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Saturday, August 29, 2009

What does CMF say about the stock market this week?

Does this rally have any gas left? Don't know what CMF means? Hopefully, we can shed some light on both topics.

After a week of consolidation, where every day stocks struggled to close with a gain, I thought it might be a good idea to look at one of the indicators that takes into account the closing price relative to the high and low.

That indicator is Chaikin Money Flow. Developed by Marc Chaikin, the Chaikin Money Flow oscillator is calculated from the daily readings of the Accumulation/Distribution Line. The basic premise behind the Accumulation Distribution Line is that the degree of buying or selling pressure can be determined by the location of the Close relative to the High and Low for the corresponding period (Closing Location Value). There is buying pressure when a stock closes in the upper half of a period's range and there is selling pressure when a stock closes in the lower half of the period's trading range.

In this chart of the S&P 500, we can see the tails on the candlesticks have been rather long for the last five trading days while the closing prices have shown little gain or loss. As shown by Aroon, however, the primary trend is still very strongly up for this index.

We have used the Chaikin Money Flow indicator to evaluate whether the trend may be about to change. As can be seen at the bottom of the chart, CMF has been trending downward for most of August. This divergence with the main price trend is generally considered a warning signal that the current trend may be close to being exhausted.

The next chart shows the same indicators applied to the NASDAQ 100.

In this case we get nearly the opposite result!

Here again Aroon shows the primary trend is up but it appears to be weakening. Though the green Aroon UP line is still at its maximum value (this is very bullish), the red Aroon Down line has made a significant turn upward (a bearish development). All during the month of August, CMF has shown a divergence with the primary trend until the last two days when CMF finally started turning up.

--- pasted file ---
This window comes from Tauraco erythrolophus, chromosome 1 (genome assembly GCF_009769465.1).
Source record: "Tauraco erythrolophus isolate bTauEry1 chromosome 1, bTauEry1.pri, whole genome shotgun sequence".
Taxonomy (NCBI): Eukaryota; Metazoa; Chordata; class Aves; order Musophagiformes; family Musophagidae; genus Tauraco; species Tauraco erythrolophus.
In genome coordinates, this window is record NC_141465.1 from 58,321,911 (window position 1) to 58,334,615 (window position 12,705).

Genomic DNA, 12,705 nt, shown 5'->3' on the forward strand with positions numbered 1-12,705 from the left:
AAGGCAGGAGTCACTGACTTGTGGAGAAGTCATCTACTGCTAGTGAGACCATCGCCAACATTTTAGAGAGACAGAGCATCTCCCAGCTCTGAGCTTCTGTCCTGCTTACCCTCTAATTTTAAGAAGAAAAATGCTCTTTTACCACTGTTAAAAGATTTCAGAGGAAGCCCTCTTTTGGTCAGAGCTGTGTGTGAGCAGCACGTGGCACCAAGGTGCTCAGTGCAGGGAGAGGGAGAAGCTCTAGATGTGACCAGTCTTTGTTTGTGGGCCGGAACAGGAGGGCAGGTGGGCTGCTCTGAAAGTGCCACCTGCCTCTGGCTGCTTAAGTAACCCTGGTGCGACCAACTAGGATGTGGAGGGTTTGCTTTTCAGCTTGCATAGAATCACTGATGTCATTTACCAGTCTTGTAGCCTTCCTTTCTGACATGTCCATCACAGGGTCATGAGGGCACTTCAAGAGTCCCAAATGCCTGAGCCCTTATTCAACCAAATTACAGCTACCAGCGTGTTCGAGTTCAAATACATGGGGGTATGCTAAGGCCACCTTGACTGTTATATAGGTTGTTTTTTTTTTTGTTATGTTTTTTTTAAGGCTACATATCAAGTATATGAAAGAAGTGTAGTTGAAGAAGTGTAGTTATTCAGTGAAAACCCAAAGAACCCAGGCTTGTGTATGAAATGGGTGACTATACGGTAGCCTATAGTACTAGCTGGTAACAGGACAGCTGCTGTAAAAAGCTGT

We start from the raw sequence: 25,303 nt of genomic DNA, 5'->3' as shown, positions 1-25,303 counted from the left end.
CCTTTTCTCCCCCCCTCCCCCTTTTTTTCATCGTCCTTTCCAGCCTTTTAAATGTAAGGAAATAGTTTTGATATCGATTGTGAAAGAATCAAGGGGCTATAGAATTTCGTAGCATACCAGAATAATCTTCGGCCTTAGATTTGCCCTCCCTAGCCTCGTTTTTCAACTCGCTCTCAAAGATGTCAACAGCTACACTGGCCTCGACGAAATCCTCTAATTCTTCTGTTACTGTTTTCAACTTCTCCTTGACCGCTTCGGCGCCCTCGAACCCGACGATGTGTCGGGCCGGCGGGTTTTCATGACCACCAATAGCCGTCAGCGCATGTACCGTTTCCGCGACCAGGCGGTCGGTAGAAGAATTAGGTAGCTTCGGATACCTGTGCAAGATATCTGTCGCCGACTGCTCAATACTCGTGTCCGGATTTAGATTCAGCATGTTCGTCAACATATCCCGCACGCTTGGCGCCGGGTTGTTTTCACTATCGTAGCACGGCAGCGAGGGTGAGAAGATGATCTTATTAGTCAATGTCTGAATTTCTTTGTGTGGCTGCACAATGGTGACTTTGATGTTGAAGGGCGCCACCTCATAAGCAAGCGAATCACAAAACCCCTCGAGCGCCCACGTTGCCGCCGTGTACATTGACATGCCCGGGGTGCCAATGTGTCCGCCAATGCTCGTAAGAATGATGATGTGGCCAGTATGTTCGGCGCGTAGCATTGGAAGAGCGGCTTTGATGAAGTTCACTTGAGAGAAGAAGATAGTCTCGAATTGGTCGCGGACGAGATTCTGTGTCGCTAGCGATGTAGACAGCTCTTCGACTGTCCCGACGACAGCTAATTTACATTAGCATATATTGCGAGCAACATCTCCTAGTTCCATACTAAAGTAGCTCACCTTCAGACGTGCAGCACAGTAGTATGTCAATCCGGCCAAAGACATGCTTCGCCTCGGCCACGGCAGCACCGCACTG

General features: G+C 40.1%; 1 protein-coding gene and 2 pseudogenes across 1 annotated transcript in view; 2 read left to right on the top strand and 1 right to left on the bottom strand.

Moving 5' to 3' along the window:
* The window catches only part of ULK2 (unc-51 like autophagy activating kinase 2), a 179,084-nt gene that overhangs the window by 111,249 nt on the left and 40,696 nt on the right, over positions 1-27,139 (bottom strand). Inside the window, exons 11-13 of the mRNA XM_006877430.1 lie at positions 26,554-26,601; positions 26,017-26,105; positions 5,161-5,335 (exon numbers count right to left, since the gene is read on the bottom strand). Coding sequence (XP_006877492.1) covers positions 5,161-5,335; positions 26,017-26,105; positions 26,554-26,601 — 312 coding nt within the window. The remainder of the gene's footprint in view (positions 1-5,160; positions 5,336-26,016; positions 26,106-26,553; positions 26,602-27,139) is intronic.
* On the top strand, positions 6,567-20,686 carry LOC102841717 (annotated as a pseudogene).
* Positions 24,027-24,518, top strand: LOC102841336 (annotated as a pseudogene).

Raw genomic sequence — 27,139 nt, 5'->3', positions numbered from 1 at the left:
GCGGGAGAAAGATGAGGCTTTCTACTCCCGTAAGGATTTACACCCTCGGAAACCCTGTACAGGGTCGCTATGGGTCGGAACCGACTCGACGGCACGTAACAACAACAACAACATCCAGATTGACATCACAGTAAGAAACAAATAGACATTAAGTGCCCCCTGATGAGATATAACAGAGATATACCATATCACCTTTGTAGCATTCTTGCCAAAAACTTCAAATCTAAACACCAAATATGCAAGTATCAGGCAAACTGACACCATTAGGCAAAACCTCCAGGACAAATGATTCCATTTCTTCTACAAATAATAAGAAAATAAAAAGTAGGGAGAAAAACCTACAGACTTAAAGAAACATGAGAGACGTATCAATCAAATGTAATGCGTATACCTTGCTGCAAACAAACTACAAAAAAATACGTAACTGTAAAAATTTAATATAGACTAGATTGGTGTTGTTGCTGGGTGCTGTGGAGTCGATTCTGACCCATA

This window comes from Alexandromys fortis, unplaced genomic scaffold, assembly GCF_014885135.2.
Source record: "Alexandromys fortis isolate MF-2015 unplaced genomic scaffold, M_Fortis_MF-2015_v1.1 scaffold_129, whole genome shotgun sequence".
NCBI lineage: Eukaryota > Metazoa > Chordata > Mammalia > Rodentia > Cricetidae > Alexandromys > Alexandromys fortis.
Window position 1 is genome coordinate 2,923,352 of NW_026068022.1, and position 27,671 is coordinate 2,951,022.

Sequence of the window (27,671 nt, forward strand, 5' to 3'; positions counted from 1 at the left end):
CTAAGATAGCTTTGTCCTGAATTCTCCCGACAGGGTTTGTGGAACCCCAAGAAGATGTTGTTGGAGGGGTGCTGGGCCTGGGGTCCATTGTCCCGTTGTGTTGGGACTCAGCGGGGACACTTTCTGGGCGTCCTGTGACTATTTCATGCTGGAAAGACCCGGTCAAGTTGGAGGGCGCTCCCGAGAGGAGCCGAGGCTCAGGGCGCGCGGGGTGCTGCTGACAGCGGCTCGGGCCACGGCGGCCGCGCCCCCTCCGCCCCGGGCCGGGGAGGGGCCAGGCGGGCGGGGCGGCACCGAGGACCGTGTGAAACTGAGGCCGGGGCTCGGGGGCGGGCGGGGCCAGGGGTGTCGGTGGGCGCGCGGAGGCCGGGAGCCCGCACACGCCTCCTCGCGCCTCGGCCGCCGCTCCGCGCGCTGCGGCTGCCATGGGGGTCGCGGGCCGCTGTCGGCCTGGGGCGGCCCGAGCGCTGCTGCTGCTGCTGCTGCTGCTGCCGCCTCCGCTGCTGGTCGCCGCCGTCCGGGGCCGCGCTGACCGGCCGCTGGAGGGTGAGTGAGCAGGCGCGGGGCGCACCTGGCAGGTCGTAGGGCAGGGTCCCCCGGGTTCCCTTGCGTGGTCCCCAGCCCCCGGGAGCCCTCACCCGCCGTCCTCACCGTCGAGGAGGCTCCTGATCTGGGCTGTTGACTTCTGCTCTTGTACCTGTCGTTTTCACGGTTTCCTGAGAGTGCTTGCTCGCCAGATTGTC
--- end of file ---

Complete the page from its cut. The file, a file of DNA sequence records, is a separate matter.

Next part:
Conclusion --

With respect to the S&P500, Chaikin Money Flow would seem to be telling us that the index is about to drop. We are getting a similar signal for the NASDAQ, that is, if you can ignore the last couple of days where CMF gained.

My interpretation is not that we are going to get a significant drop but that there is about to be another rotation in market leadership. The NASDAQ has recently shown the most weakness with CMF nearly going negative this week and the Aroon Down indicator strengthening. It may seem counter-intuitive but I think this recent negativity paves the way for the NASDAQ to again take the leadership role in this market.

Here's where I have to pull in some fundamental data in order to make the argument. With good numbers for tech in the Durable Goods report this week (read our post about it here) and Intel's bright outlook (read about it at Barron's), I think we will see investors begin to gravitate away from financials and back to tech. Indeed, the frothy action in financials recently is causing many observers to predict the market, or at least the financial sector, is ripe for a fall (see this post from Peridot Capitalist as one of several examples).

I suspect this rotation in leadership will pressure the S&P 500, allowing its CMF to get down to a more over-sold level. In the meantime, this rotation should support further gains in the NASDAQ and we could see its primary trend continue upward, confirmed by an increasing CMF.

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